Besides coaching classes (Saturday morning is the busiest time), franchisees handle class registration, find new venues, hire staff, and market their businesses. Initial training includes three days at head office learning health and safety procedures, registering for insurance, and training on the online business system. A coaching director helps franchisees put together lesson plans and does class visits. Follow-up includes monthly one-on-one meetings with head office, and master coaching classes. An online forum allows franchisees to share ideas worldwide.
Benefits and challenges
Besides the opportunity to work with children, franchisees say they also like the flexible hours of running their own business. Gibson adds there’s also a bonus in renting spaces, rather than dealing with the hassles of a brick-and-mortar building.
Baker likes the fact that he and his wife have turned the franchise into a family business. Today, his mother handles the business administration, and his brother-in-law and sister are coaches. He says he’s especially pleased that his sister Caitlin, who has a developmental disability, has become one of the strongest coaches on his team. “She’s very good at what she does. She started as an assistant coach and built up. Now I would say she’s one of my more confident lead coaches,” he says, adding that she also helps train new coaches.
In terms of challenges, Gibson says initial ones included brand awareness, educating customers, and being comfortable on the phone. “Know your information off by heart from the very beginning,” she advises new franchisees.
Another challenge is scheduling. “Especially during the week, there’s a small leeway where the parents can get home from work, take the kids to our program, and then go home in time to have dinner and go to bed,” Gibson says, adding that afternoon programs can also be tricky, since many children still nap.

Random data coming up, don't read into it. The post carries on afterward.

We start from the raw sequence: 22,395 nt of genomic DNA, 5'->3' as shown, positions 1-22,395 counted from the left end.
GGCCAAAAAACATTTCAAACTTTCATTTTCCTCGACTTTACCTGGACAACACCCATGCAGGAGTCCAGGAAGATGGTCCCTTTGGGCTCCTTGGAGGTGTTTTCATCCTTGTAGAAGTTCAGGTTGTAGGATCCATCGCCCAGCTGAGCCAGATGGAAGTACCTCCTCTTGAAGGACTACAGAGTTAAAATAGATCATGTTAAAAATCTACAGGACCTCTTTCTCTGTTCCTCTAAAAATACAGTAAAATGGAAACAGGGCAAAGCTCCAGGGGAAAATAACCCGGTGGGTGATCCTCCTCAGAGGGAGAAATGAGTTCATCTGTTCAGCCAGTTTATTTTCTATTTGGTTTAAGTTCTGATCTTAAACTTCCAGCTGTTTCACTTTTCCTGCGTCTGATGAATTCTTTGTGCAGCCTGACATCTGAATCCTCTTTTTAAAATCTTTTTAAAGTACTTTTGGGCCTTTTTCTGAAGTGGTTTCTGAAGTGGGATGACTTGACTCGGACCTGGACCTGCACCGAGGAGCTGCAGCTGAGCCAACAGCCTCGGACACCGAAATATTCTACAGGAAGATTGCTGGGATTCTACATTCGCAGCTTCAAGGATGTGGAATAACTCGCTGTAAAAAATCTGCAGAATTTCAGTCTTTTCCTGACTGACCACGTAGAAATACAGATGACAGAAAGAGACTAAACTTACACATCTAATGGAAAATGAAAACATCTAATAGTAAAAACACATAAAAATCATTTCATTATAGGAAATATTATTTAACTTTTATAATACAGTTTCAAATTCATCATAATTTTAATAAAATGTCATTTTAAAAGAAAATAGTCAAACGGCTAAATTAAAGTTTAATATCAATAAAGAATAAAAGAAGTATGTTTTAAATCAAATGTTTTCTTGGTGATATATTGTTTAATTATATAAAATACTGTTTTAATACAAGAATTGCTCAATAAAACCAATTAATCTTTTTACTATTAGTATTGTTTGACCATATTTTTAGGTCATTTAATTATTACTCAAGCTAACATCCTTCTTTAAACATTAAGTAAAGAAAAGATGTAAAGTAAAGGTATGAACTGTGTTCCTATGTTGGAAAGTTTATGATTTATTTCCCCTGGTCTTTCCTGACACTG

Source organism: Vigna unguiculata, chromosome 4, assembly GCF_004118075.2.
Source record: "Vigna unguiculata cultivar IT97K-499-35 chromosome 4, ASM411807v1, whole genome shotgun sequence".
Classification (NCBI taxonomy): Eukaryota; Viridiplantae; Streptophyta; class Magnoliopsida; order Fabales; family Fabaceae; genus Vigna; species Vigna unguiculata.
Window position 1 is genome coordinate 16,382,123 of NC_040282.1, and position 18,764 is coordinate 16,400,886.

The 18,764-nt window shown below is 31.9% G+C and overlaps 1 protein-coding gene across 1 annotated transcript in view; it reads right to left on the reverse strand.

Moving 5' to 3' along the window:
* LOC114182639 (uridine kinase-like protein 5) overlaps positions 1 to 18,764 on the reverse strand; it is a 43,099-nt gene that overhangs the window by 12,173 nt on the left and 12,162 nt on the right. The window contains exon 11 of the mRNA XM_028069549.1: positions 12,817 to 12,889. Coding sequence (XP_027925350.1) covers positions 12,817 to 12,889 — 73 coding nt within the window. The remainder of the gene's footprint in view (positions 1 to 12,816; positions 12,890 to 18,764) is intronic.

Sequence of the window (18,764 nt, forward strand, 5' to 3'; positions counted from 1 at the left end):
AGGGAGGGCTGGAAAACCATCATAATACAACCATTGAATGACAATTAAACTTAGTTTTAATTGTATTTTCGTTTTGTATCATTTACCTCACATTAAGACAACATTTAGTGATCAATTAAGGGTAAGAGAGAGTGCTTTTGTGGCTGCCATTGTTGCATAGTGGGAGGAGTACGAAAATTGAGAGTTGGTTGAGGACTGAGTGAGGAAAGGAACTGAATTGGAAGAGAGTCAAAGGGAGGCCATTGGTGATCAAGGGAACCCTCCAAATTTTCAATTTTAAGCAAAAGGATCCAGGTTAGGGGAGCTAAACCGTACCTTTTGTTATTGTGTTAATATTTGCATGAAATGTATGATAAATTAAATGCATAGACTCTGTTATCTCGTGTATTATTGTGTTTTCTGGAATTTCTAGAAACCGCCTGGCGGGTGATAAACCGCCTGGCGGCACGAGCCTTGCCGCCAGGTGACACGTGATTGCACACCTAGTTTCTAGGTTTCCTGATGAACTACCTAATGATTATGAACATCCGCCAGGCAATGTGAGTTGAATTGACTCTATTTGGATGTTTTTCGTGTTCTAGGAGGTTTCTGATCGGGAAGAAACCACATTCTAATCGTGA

To Hartog and Baker, the biggest challenge is staffing. Coaching positions are generally part time, but the goal is to find coaches who can commit long term. Finding the right type of person is also essential. As with franchisees, Baker says comfort around children is often more important to identify in a coach than soccer or even sports knowledge. “Some of those skills working with young children are kind of hard to teach to people who haven’t been around kids before,” he says.
Hartog agrees, listing the questions she asks herself when interviewing. “Are they outgoing? Can they have a conversation with a parent? Can they connect with a two-year-old?” She adds that besides sporty types, actors often do well as coaches, given their storytelling abilities.
Franchisees handle the staffing challenge by posting job ads continuously. Hartog adds that she focuses on retention providing coaches with positive feedback and gift cards. “They really like that, feeling like they’re part of a team and part of something bigger.”
These business owners say their youth is not particularly a challenge. Gibson says, if anything, there are positives, including the fact that youth gives her the energy to run around after the kids and an openness to new ideas. Hartog says that growing up as a millennial in a tough job market means she was ready to work hard.
Looking to the future, these franchisees share ambitions for growth and community connection. Baker wants to build his second franchise to the level of the first, adding more venues and classes. Gibson aims at more classes, more kids, and more theme days to keep it fresh for her long-time clients. She also wants to repeat community events like her kids’ participation in a local parade, and a tournament with other local franchisees. Hartog plans to open new venues, and offer more classes. She also wants to expand her work with families in the Children’s Aid Society, to whom she offers free programs.
And they all plan to keep instilling that love of sport. “I feel like I have an important job, and that’s very important to me, that we are making a difference in these children’s lives,” says Gibson.
By Suzanne Bowness